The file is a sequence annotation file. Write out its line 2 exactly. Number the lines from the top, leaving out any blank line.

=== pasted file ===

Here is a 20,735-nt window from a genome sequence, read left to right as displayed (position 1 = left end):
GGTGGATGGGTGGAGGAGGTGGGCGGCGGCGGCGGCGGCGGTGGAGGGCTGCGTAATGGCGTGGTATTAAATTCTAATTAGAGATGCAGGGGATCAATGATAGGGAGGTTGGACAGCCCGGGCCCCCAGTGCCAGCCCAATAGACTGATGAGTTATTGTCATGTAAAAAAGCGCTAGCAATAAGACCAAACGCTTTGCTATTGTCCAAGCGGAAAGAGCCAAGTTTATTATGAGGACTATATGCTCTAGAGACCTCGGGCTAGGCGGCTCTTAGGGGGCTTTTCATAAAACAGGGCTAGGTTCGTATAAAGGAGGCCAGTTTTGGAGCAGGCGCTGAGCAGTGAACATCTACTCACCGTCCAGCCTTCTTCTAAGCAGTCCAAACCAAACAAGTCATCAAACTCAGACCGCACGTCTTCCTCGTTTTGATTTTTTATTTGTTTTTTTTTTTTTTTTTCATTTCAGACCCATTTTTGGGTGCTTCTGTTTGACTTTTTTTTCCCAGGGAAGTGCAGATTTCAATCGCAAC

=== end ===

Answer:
GGTGGATGGGTGGAGGAGGTGGGCGGCGGCGGCGGCGGCGGTGGAGGGCTGCGTAATGGCGTGGTATTAAATTCTAATTAGAGATGCAGGGGATCAATGATAGGGAGGTTGGACAGCCCGGGCCCCCAGTGCCAGCCCAATAGACTGATGAGTTATTGTCATGTAAAAAAGCGCTAGCAATAAGACCAAACGCTTTGCTATTGTCCAAGCGGAAAGAGCCAAGTTTATTATGAGGACTATATGCTCTAGAGACCTCGGGCTAGGCGGCTCTTAGGGGGCTTTTCATAAAACAGGGCTAGGTTCGTATAAAGGAGGCCAGTTTTGGAGCAGGCGCTGAGCAGTGAACATCTACTCACCGTCCAGCCTTCTTCTAAGCAGTCCAAACCAAACAAGTCATCAAACTCAGACCGCACGTCTTCCTCGTTTTGATTTTTTATTTGTTTTTTTTTTTTTTTTTCATTTCAGACCCATTTTTGGGTGCTTCTGTTTGACTTTTTTTTCCCAGGGAAGTGCAGATTTCAATCGCAAC